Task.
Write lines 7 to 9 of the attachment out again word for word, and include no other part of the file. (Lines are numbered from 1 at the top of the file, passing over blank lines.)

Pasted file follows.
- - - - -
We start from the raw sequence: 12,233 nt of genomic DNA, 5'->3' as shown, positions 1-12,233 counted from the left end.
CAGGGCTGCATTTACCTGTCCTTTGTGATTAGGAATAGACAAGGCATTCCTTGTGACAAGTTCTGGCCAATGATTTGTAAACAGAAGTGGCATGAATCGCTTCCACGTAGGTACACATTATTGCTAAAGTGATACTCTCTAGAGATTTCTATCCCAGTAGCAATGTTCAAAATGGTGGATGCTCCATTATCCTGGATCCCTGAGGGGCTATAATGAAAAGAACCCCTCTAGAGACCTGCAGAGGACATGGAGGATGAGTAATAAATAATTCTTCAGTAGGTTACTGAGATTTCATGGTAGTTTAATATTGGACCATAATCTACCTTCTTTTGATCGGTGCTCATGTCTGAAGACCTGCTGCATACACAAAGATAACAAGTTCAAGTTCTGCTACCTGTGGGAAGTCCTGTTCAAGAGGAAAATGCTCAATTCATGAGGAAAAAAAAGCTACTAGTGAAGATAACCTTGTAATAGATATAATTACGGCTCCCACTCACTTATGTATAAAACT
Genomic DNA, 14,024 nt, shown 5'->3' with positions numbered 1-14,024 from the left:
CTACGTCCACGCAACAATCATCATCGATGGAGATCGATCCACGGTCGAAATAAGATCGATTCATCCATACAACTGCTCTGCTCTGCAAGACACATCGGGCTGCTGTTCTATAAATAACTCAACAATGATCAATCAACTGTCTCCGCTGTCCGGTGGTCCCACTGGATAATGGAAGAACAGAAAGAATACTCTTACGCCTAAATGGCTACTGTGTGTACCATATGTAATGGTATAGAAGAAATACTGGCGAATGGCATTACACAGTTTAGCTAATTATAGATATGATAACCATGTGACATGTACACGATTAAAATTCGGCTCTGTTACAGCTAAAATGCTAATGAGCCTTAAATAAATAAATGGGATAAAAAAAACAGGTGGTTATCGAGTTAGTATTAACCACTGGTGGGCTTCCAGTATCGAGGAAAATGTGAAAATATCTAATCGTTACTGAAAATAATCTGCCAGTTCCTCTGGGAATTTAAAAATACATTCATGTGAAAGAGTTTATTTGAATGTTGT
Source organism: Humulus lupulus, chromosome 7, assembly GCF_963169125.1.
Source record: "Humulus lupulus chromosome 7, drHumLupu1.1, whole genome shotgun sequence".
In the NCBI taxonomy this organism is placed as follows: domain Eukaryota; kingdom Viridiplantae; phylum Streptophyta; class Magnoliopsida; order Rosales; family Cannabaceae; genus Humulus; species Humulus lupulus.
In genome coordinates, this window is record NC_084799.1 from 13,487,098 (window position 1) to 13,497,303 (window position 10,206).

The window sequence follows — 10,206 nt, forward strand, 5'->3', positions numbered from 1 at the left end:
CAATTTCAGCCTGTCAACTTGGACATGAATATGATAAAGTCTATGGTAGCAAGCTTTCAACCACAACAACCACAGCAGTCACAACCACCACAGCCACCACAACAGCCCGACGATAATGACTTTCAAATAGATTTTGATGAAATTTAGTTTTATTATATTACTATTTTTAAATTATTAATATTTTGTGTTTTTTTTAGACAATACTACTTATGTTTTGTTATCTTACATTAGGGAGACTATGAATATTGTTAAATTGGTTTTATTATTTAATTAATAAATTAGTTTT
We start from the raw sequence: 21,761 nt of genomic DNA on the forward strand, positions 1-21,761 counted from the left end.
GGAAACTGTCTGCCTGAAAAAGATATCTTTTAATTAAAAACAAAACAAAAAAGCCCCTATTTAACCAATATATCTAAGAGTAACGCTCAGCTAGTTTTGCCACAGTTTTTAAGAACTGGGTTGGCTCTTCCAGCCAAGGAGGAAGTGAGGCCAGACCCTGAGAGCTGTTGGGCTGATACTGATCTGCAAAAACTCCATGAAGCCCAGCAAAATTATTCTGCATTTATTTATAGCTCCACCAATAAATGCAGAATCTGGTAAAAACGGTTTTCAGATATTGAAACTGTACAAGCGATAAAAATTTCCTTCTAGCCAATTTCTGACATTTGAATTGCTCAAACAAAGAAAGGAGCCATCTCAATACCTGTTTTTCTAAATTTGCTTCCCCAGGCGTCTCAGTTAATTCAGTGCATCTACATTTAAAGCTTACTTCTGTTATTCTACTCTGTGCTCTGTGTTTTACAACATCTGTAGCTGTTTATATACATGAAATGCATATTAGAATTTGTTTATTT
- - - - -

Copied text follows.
In the NCBI taxonomy this organism is placed as follows: domain Eukaryota; kingdom Viridiplantae; phylum Streptophyta; class Magnoliopsida; order Rosales; family Cannabaceae; genus Humulus; species Humulus lupulus.
In genome coordinates, this window is record NC_084799.1 from 13,487,098 (window position 1) to 13,497,303 (window position 10,206).

The window sequence follows — 10,206 nt, forward strand, 5'->3', positions numbered from 1 at the left end: